Predictors of functional outcome after a manic episode.

Related Articles

Predictors of functional outcome after a manic episode.

J Affect Disord. 2015 Aug 15;182:121-5

Authors: Bonnín CM, Reinares M, Hidalgo-Mazzei D, Undurraga J, Mur M, Sáez C, Nieto E, Vázquez GH, Balanzá-Martínez V, Tabarés-Seisdedos R, Vieta E

Abstract
BACKGROUND: The identification of functional outcome predictors after acute episodes of bipolar disorders (BD) may allow designing appropriate treatment aiming at restoring psychosocial functioning. Our objective was to identify the best functional outcome predictors at a 6-month follow-up after an index manic episode.
METHODS: We conducted a naturalistic trial (MANACOR) focusing on the global burden of BD, with special emphasis on manic episode-associated costs. We observed patients with BD seen in services of four hospitals in Catalonia (Spain).The total sample included 169 patients with chronic DSM-IV-TR BD I suffering from an acute manic episode who were followed-up for 6 months. In this subanalysis we report the results of a stepwise multiple regression conducted by entering in the model those clinical and sociodemographic variables that were identified through preliminary bivariate Pearson correlations and using total scores on the Functioning Assessment Short Test (FAST) at the 6-month follow-up as the dependent variable.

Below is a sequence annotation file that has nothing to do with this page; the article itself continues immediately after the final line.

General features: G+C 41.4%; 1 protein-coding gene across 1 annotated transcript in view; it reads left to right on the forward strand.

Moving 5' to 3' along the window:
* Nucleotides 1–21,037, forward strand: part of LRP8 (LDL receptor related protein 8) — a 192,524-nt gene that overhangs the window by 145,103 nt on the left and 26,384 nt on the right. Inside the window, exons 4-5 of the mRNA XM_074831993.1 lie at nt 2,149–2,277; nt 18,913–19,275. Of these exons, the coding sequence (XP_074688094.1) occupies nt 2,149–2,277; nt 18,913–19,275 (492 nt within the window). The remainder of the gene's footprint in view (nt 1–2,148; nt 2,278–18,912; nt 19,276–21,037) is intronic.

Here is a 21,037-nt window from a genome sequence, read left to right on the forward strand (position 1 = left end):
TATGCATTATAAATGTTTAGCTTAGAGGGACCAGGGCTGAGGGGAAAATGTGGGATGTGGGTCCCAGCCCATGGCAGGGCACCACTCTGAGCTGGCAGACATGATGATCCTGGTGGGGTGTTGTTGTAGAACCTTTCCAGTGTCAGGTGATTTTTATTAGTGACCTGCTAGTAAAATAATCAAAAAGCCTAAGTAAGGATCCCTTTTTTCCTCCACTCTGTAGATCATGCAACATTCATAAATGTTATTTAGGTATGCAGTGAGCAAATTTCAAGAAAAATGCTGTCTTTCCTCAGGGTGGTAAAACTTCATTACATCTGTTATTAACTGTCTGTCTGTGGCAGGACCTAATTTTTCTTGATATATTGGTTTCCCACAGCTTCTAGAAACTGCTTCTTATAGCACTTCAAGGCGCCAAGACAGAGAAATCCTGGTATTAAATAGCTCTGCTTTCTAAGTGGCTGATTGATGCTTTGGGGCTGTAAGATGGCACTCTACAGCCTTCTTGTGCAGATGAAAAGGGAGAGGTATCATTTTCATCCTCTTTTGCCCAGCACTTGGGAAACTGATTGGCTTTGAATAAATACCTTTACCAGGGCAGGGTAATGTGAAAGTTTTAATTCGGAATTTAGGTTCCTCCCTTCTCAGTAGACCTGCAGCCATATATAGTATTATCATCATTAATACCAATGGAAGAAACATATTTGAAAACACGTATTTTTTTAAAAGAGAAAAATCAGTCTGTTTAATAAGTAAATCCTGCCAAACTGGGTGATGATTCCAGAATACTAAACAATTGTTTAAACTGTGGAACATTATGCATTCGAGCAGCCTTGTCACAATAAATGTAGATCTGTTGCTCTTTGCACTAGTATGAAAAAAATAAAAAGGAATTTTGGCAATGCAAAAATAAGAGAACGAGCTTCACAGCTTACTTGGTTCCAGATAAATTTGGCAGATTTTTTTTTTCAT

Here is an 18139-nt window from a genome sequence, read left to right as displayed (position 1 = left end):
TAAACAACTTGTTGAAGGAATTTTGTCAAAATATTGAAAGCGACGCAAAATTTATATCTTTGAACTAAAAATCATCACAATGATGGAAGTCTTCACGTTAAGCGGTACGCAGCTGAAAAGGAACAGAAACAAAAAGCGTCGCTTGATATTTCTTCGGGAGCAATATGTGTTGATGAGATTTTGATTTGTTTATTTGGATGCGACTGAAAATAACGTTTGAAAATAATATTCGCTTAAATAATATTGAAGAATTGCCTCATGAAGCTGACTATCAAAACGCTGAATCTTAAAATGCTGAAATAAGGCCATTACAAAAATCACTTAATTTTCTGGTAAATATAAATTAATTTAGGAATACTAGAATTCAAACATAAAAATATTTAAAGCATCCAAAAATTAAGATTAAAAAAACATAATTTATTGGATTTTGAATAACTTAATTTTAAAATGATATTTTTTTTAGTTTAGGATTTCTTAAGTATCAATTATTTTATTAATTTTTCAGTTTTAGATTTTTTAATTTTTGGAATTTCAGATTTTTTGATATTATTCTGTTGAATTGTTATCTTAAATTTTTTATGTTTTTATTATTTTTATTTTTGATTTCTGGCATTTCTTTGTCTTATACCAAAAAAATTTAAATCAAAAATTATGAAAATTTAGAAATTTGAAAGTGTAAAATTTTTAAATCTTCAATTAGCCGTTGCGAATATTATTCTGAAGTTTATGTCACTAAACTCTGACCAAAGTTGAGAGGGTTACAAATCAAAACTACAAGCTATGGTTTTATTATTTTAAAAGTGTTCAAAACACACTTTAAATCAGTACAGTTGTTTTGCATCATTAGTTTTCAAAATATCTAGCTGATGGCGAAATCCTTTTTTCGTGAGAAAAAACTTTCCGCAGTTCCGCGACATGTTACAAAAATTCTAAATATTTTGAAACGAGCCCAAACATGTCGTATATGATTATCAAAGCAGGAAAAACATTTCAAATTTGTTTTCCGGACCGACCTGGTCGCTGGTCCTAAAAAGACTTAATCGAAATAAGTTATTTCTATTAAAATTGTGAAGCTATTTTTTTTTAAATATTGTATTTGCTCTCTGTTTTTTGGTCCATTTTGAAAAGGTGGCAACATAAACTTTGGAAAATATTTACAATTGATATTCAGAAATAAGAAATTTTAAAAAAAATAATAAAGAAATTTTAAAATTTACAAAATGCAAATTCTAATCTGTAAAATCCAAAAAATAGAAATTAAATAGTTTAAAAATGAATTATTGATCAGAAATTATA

RESULTS: Number of previous depressive episodes (Beta=3.25; t=3.23; p=0.002), presence of psychotic symptoms during the manic index episode (Beta=7.007; t=2.2; p=0.031) and the Body Mass Index (BMI) at baseline (Beta=0.62; t=2.09; p=0.041) were best predictors of functional outcome after a manic episode.
LIMITATIONS: The main limitations of this study include the retrospective assessment of the episodes, which can be a source of bias, and the 6-month follow-up might have been too short for assessing the course of a chronic illness.
CONCLUSIONS: Psychotic symptoms at index episode, number of past depressive episodes, and BMI predict worse outcome after 6 months follow-up after a manic episode, and may constitute the target of specific treatment strategies.

PMID: 25985381 [PubMed - indexed for MEDLINE]